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Aero-TV: Brazilian Hummingbird Alights in U.S.

The Resurgent Gyroplane

Existing at the confluence of the airplane, the helicopter, and the pinwheel, the machine known alternately as the autogiro and the gyrocopter is among powered flight’s stranger birds.

Invented by Juan de la Cierva, a Spanish engineer seeking to create an aircraft capable of flying safely at low speeds, the gyrocopter is characterized by a free-spinning rotor impelled to rotation by the passage of air across its blades from below. The downward component of the rotor’s total aerodynamic reaction imparts lift to the vehicle while a separate, longitudinally-oriented, powered-propeller provides forward thrust.

Unlike a conventional helicopter—which functions by dint of forcing its rotor-blades through the air, thereby drawing air from above—the gyrocopter generates lift by changing the angle of the air’s flow as it moves upward and backwards relative to the blades of its main-rotor. The free-spinning blades, which turn by autorotation, are angled in such a way that they contemporaneously produce lift and accelerate the rotor-assembly’s rotation rate to a stable speed—at which the forces of drag and thrust are balanced.

As the gyrocopter’s lift-scheme is predicated upon forward movement through the air (after the fashion of fixed-wing airplane), such aircraft cannot takeoff vertically; excepting in strong headwinds.

Gyrocopter pitch and roll control are respectively achieved by tilting the main-rotor disk laterally and longitudinally. Main-rotor tilt is facilitated by varying architectures, including tilting hubs, swashplates, and servo-flaps. Gyrocopter yaw control is accomplished via either single or dual rudder assemblies.

Among the more impressive and accessible gyrocopters available in 2023 is the Hummingbird, an innovative, home-built machine designed and manufactured by Brazil’s Hummingbird Industria Aeronautica and distributed in North America by Helicopters International, LLC.

Established in 2006, Helicopters International, LLC is managed by a team of highly-experienced, FAA-certified Commercial pilots and Airframe & Powerplant (A&P) mechanics.

Helicopters International offers two Hummingbird kit models designated  Hummingbird One and Hummingbird Two. The airframes of both iterations feature 6061-T6 and 7075-Tb aluminum construction. Similarly, the Hummingbirds’ main-rotor blades are fashioned from extruded 6005A-T6 aluminum. High-stress components—tubes, plates, nuts and bolts, etc.—are stainless steel.

Both Hummingbird models feature standard fuel-tank capacities of ten-gallons. An optional, eight-gallon secondary tank raises fuel capacity to 18-gallons and aircraft endurance to approximately 2.5-hours.

The undercarriage common to the Hummingbird One and Hummingbird Two models comprises robust construction and heavy-duty shock-absorbers conducive to operations from unimproved surfaces. What’s more, the Hummingbirds’ wheel-assemblies have been designed to offer owners the option to add and remove wheel fairings and make use of a variety of tire sizes.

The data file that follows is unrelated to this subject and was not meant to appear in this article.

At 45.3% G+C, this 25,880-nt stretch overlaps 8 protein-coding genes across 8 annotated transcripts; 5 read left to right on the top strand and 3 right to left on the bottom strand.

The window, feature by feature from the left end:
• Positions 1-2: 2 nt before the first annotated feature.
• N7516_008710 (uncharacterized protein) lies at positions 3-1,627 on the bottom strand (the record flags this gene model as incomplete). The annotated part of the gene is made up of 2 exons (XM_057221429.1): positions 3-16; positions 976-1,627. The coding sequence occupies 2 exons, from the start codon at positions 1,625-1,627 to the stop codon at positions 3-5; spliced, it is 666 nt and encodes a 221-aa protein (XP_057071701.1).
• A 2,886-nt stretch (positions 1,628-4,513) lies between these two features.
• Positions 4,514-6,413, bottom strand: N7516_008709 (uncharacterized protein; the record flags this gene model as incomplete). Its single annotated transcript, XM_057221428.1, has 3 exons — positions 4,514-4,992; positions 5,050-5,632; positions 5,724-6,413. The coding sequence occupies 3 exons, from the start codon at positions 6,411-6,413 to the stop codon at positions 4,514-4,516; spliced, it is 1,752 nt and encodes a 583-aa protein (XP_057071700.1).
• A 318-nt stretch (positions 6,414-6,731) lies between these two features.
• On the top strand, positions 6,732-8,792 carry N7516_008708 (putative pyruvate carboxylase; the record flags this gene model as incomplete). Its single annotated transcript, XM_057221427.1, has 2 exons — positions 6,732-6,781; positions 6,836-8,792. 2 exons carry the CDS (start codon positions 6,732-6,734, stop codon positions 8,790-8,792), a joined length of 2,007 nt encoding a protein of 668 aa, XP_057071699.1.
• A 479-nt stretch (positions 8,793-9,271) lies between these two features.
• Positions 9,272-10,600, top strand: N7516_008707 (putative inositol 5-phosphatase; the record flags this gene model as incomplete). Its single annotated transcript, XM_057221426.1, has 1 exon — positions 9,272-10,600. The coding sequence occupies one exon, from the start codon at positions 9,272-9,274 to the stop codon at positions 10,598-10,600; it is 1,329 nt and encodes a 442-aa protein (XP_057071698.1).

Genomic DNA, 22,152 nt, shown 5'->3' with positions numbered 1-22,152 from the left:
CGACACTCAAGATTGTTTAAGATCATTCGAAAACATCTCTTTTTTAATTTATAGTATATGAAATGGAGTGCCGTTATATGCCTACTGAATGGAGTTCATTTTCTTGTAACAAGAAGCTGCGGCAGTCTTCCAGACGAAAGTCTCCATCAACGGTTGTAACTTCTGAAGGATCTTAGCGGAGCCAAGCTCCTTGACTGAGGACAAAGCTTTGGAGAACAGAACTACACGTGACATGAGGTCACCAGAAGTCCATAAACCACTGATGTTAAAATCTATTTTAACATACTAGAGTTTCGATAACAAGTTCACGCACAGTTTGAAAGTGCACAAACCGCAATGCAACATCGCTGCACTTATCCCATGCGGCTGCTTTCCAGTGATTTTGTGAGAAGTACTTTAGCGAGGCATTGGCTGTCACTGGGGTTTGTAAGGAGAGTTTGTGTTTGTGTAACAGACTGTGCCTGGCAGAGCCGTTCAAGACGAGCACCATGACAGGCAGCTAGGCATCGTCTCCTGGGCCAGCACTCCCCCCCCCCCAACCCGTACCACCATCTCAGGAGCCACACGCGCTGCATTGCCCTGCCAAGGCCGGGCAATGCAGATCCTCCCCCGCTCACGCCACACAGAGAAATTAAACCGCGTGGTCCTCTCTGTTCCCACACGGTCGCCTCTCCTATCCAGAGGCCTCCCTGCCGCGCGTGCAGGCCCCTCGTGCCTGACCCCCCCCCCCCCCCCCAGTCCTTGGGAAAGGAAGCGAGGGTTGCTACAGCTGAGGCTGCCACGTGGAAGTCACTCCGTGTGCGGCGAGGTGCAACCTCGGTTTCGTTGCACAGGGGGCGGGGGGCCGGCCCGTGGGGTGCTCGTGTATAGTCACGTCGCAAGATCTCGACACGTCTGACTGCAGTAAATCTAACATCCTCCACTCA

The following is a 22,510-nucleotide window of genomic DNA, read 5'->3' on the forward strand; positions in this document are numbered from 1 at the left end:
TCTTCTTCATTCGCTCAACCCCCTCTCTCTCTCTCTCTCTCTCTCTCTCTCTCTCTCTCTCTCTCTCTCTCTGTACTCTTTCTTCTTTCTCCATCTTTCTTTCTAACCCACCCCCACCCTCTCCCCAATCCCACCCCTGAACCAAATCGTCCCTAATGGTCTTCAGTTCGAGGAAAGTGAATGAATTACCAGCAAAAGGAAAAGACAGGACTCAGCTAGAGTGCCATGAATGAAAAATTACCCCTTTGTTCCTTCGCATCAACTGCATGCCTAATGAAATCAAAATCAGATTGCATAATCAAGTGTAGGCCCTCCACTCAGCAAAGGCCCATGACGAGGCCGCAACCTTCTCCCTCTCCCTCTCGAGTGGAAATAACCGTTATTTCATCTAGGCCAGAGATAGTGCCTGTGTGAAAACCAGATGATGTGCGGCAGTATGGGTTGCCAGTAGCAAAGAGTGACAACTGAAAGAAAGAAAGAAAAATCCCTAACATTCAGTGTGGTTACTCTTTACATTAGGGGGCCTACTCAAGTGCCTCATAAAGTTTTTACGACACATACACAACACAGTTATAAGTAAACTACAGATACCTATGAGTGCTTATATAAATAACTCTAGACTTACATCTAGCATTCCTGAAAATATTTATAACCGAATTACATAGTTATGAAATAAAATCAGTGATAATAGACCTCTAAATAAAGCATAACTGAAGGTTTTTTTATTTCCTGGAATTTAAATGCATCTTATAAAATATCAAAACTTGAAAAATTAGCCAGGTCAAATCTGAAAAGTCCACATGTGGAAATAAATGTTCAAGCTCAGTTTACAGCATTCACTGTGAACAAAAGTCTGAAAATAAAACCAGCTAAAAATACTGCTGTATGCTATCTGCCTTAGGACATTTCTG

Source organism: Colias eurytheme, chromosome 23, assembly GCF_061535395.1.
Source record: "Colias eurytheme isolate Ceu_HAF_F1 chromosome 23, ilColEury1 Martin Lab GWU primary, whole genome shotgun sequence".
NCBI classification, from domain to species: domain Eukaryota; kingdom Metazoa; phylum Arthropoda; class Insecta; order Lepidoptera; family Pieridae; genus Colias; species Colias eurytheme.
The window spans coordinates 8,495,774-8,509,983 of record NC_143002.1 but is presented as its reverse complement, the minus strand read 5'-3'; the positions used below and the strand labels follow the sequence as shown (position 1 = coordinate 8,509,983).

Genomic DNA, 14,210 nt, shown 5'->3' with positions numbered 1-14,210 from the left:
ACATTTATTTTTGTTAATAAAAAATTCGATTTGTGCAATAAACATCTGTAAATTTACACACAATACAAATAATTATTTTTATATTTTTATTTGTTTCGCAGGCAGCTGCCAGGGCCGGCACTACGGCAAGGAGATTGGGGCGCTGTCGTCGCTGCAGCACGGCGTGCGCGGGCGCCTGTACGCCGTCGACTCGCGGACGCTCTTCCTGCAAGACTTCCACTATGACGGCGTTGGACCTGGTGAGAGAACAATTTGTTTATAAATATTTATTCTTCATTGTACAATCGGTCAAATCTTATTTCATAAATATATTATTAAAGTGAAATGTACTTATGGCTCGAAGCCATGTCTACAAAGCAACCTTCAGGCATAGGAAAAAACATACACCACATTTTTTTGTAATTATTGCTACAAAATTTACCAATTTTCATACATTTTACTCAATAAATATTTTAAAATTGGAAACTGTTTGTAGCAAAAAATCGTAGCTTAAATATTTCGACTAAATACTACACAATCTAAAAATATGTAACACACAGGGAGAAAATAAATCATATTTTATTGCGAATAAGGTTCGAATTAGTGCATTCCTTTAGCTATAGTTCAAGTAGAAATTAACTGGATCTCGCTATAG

All Hummingbird kits are designed to accommodate Rotax powerplants. The Hummingbird One is compatible with Rotax’s one-hundred-horsepower 912UL and 912ULS engines. Hummingbird Two owners may choose between Rotax’s one-hundred-horsepower 912ULS, and 115-horsepower 914 engines. The entirety of the aforementioned mills are designed to run on premium automotive gasoline.

Both Hummingbird models weigh 529-pounds empty. The Hummingbird One has a payload of 308-pounds and a maximum gross weight of 837-pounds. Conversely, the Hummingbird Two manages a 615-pound payload and a maximum weight of 1,102-pounds. Both aircraft have an advertised top-speed of 78-knots and a service-ceiling of 10,000-feet. Cruise-speeds vary between the two models, albeit at the low end of the index. The Hummingbird Two’s specifications cite a cruise-speed range of 60 to 70 knots. The Hummingbird One, however, cruises between 52 and 70 knots.

All told, the Hummingbird is a customizable, builder-and-pilot-friendly machine designed for joy of flight, ease of maintenance, and efficient use of hangar space. Both the One and Two models’ construction are compact, lightweight, and easy to transport and store.

At once affordable and innovative, the Hummingbird is among the most intriguing experimental aircraft currently in production.

Aero-TV is a production of the Internationally syndicated Aero-News Network. Seen worldwide by hundreds of thousands of aviators and aviation adherents, ANN's Aero-TV has produced over 5000 aviation and feature programs, including nearly 2000 episodes of our daily aviation news program, AIRBORNE UNLIMITED, currently hosted by Holland Lee. Now in its third decade of operation, parent company Aero-News Network, has the most aggressive and intensive editorial profile of any aviation news organization and has published nearly a half-million news and feature stories since its inception -- having pioneered the online 24/7 aviation new-media model that so many have emulated.

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